The study consisted of 118 patients, all of whom met the WHO's criteria for diabetes mellitus. Each patient also displayed varying symptoms of diabetic peripheral neuropathy, which included lower extremity tingling and numbness, formication, vague pain, piercing pain, burning pain and muscular loss of strength. In addition, patellar and Achilles reflexes were either weakened or absent.
Patients were divided into similar treatment and comparison groups. The treatment group consisted of 86 patients, 45 male and 41 female, and ranged in age from 31-76, with a median age of 50.6. Eighty-four patients were diagnosed with non-insulin dependent diabetes mellitus (NIDDM); two were diagnosed with insulin dependent diabetes mellitus (IDDM).
Of the 32 patients in the comparison group, 18 were male and 14 female. The patients ranged in age from 29-74 with a median age of 52.8. Thirty-one patients were diagnosed with NIDDM; one had IDDM.
In addition to dietary restrictions and sugar lowering medications (i.e., insulin), patients in the treatment group were given the following basic formula orally:uncooked radix astragali membranacei (huang qui), 30g; radix dioscoreae oppositae (shan yao), 10g; radix scrophuariae ningpoensis (xuan shen), 10g; rhizoma atractylodis (cang zhu), 10g; radix angelicae sinensis (dang gui), 12g; radix rubrus paeoniae lactiflorae (chi shao), 12g; flos carthami tinctorii (hong hua), 12g; cortex radicis moutan (dan pi), 12g; semen pruni persicae (tao ren), 12g; caulis milletiae seu spatholobi (ji xue teng), 8g; dry lumbricus (di long), 5g; lignum sappan (su mu), 6g; radix achyranthis bidentatae (huai nui xi), 9g; radix dipsaci (chuan duan), 10g; fructus chaenomelis lagenariae (mu gua), 10g; radix gentianae macricphyllae (qin jiao), 10g; radix pseudoginseng (san qi), 6g; and hirudo (shui zhi), 3g. All except the final ingredient were decocted in water once per day and administered orally. The hirudo was powdered and taken orally in gelatin capsules. Twenty days of this regimen equaled one course of therapy.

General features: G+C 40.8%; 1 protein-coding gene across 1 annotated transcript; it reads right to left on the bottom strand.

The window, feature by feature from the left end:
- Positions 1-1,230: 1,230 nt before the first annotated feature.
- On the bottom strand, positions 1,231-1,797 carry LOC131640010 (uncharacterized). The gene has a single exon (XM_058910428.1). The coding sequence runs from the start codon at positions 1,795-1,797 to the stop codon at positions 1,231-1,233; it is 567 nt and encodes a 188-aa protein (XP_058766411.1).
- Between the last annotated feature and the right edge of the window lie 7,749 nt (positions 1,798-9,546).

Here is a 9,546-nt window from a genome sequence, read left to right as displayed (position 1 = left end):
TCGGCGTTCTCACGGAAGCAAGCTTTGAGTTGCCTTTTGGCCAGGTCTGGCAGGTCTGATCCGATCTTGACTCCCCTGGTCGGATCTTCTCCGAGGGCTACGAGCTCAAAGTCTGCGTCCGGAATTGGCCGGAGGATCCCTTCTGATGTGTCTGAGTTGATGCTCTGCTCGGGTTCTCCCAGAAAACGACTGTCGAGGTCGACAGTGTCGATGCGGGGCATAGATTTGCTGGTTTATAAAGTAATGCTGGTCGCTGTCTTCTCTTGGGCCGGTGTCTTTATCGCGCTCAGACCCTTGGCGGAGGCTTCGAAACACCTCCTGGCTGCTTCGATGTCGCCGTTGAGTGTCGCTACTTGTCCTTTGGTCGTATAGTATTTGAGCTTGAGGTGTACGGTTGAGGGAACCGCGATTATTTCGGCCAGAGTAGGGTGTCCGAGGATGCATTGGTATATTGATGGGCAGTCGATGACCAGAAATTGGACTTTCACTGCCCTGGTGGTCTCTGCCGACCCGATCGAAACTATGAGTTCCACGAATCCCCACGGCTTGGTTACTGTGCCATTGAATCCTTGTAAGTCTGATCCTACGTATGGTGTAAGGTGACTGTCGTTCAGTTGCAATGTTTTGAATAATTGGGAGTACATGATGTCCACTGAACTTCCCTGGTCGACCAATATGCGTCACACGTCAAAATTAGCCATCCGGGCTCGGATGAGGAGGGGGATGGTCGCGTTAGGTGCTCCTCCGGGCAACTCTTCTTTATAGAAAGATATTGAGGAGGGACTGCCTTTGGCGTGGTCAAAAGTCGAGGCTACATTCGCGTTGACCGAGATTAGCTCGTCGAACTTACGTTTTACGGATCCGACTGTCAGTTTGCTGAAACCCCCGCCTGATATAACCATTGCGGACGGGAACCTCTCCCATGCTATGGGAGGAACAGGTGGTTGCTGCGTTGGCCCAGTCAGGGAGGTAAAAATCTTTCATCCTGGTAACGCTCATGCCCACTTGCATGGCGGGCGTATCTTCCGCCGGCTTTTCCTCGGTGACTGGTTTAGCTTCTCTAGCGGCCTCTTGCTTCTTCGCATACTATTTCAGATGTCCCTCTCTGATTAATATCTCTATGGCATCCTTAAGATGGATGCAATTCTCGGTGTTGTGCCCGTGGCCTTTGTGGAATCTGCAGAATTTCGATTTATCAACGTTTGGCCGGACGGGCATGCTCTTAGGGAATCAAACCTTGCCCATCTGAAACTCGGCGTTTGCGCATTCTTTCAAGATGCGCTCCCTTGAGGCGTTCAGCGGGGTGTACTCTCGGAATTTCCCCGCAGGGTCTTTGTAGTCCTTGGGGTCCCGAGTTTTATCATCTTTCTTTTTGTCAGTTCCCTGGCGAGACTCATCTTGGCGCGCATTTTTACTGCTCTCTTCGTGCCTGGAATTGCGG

The comparison group was administered 25mg of dipyridamole, 10mg of vitamin B1 and 20mg of vitamin B6 three times a day. Twenty days of this regimen likewise equaled one course of treatment.